What is Vegan leather?
This is a re-post and update to What Is Vegan Leather? and my related blog post What Does Cruelty Free Mean?
I was recently contacted by Greg McFarlane, Director of Vegan Australia, about my inaccurate information pertaining to the meaning of and definition of what Veganism actually means. Greg has been involved with the animal rights and vegan movements for the last 10 years and is currently a director of Vegan Australia. His focus is on reducing the barriers to veganism by campaigning for systemic changes which make veganism more mainstream, convenient, accessible and appealing. The work of the International Rights Network is in alignment with this.
The definition of veganism, given by the UK Vegan Society, is “a philosophy and way of living which seeks to exclude, as far as is possible and practicable, all forms of exploitation of, and cruelty to, animals for food, clothing or any other purpose.” Note that this includes “all forms of exploitation”, including animal testing.
In fact, all major vegan certification schemes include “no animal testing” as a criteria in certifying vegan products:
I found this purse at TJMaxx last week and not only did I think it was cute, I saw that is was Peta Approved Vegan leather and lead free which was another plus. But I was standing there thinking…what does that really mean. I found this very informative site explaining in detail the meaning behind this leather and why you should have it in your closet! https://mahileather.com/blogs/news/all-you-need-to-know-about-vegan-leather
What is Vegan leather?
Vegan leather and faux leather are the same thing which means animal skin is not used in the making of the product. There is a range of materials that can be used to make vegan leather including synthetics like plastic and natural materials such as cork. Have you ever heard of the term “pleather” which is another word for fake leather and comes from the term plastic leather. The most commonly used materials for synthetic leathers are polyvinyl chloride (PVC) and polyurethane (PU), which are plastic based materials.
How is it made?
Making a vegan product is very different than using real leather. A plastic coating is bonded to a fabric backing and is the most common way to make faux leather. The types of plastic used in these coatings vary and this is what defines whether or not it is eco friendly.
PVC is used much less now than it was in the 1960’s and 70’s but it can still be found in the composition of some vegan leather. PVC releases dioxins, which are potentially dangerous in confined spaces and especially dangerous if burnt. It also uses plasticisers such as phthalates to make it flexible. Depending on the type of phthalate used, they’re extremely toxic. It has been described by Greenpeace as the “single most environmentally damaging type of plastic”.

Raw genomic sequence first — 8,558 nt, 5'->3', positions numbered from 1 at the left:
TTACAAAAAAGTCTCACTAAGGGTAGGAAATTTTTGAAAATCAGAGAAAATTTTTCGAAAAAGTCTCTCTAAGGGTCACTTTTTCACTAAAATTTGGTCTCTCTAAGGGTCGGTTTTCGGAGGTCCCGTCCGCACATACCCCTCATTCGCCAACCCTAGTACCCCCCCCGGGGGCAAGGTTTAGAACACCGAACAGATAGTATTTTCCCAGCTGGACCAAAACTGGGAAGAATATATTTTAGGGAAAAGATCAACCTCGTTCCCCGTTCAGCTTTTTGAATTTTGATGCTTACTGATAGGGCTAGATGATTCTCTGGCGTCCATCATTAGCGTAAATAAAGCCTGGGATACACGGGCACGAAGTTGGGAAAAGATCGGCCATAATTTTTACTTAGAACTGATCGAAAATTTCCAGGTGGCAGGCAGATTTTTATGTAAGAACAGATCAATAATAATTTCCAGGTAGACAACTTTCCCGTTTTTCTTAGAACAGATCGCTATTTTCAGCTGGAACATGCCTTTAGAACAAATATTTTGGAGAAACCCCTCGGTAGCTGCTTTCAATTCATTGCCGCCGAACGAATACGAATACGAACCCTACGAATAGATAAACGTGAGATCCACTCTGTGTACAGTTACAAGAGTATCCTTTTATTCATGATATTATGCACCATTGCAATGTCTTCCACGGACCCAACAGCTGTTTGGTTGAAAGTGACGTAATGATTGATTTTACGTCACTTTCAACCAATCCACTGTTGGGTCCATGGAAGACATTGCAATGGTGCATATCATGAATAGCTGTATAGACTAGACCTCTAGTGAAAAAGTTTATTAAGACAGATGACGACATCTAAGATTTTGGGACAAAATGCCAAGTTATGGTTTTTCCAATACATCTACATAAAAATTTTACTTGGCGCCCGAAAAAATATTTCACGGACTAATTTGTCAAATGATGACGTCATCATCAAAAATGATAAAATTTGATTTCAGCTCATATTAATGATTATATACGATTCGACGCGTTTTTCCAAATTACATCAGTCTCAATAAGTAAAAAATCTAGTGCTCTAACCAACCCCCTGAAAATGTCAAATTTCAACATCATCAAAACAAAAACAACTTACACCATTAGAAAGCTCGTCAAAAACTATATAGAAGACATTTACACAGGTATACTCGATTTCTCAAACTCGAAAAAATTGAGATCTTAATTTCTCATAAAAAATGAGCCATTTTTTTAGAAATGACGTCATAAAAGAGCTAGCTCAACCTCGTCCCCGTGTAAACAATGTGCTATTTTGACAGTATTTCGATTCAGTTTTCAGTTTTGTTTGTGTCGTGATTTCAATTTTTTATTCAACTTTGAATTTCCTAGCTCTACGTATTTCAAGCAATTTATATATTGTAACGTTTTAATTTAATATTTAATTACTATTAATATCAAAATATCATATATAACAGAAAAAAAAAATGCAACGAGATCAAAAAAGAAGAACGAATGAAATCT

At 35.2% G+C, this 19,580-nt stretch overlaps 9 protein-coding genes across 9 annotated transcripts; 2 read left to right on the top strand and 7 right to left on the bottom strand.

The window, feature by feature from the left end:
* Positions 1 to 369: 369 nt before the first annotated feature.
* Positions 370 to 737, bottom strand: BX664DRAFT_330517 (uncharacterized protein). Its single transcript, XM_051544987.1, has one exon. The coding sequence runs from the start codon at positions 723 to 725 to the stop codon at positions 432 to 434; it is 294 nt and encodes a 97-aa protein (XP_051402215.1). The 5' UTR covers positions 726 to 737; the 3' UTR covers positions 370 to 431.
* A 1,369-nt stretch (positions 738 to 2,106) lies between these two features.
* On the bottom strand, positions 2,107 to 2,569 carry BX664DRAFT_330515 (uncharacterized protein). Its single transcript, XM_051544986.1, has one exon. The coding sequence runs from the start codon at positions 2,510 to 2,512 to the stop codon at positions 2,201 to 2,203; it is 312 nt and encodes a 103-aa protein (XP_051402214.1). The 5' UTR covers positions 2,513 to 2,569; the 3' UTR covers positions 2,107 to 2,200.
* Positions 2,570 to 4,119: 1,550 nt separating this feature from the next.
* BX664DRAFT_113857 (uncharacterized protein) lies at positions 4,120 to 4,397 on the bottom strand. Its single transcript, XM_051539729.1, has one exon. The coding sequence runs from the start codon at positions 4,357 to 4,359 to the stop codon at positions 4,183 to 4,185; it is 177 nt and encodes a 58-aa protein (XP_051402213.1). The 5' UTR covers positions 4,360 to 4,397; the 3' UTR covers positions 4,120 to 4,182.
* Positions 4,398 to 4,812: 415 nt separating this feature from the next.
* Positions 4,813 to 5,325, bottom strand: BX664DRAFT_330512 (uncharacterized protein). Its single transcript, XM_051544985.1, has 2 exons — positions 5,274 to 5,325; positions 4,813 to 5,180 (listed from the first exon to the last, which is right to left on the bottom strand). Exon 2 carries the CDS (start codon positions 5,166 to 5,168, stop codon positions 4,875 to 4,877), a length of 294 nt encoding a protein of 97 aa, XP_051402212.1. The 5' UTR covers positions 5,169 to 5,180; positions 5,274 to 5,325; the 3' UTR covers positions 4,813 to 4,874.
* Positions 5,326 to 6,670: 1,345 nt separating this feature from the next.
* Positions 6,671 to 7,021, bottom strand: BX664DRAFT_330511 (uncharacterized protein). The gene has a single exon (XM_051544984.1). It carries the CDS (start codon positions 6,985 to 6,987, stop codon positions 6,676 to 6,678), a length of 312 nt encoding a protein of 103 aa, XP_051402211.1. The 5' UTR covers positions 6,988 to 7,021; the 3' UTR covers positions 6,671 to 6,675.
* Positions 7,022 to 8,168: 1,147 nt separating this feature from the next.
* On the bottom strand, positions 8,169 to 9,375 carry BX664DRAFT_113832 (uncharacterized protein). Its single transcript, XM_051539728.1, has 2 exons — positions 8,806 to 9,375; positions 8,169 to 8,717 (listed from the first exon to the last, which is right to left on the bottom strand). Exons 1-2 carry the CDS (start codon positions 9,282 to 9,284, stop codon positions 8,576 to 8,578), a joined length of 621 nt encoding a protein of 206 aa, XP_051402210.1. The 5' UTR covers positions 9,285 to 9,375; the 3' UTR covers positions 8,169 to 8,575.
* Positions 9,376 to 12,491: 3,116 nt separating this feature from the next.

Greenpeace is a global, independent campaigning organization that uses peaceful protest and creative communication to expose global environmental problems and promote solutions that are essential to a green and peaceful future.
“We ‘bear witness’ to environmental destruction in a peaceful, non-violent manner. We use non-violent confrontation to raise the level and quality of public debate. In exposing threats to the environment and finding solutions we have no permanent allies or adversaries. We ensure our financial independence from political or commercial interests.” Annie Leonard, Greenpeace USA Executive Director. The more modern and slightly less damaging plastic is PU, which is constantly being technically developed to reduce its flaws such as the hazardous toxins it releases during manufacturing and the oil based polymers it’s made with which make use of fossil fuels.
VEGAN VERSUS REAL LEATHER:
The main concern for most people when deciding between vegan and real leather is the impact it has on animals and the environment. While the term vegan leather might imply it is environmentally friendly, this is not always the case as stated above.
In all of the purses I have ever picked up, I have never seen a tag that said “Vegan leather” so when I found this pumpkin colored purse with a sparkly bobble on it, it was a perfect opportunity to buy it and blog about it! I love my “bling”!
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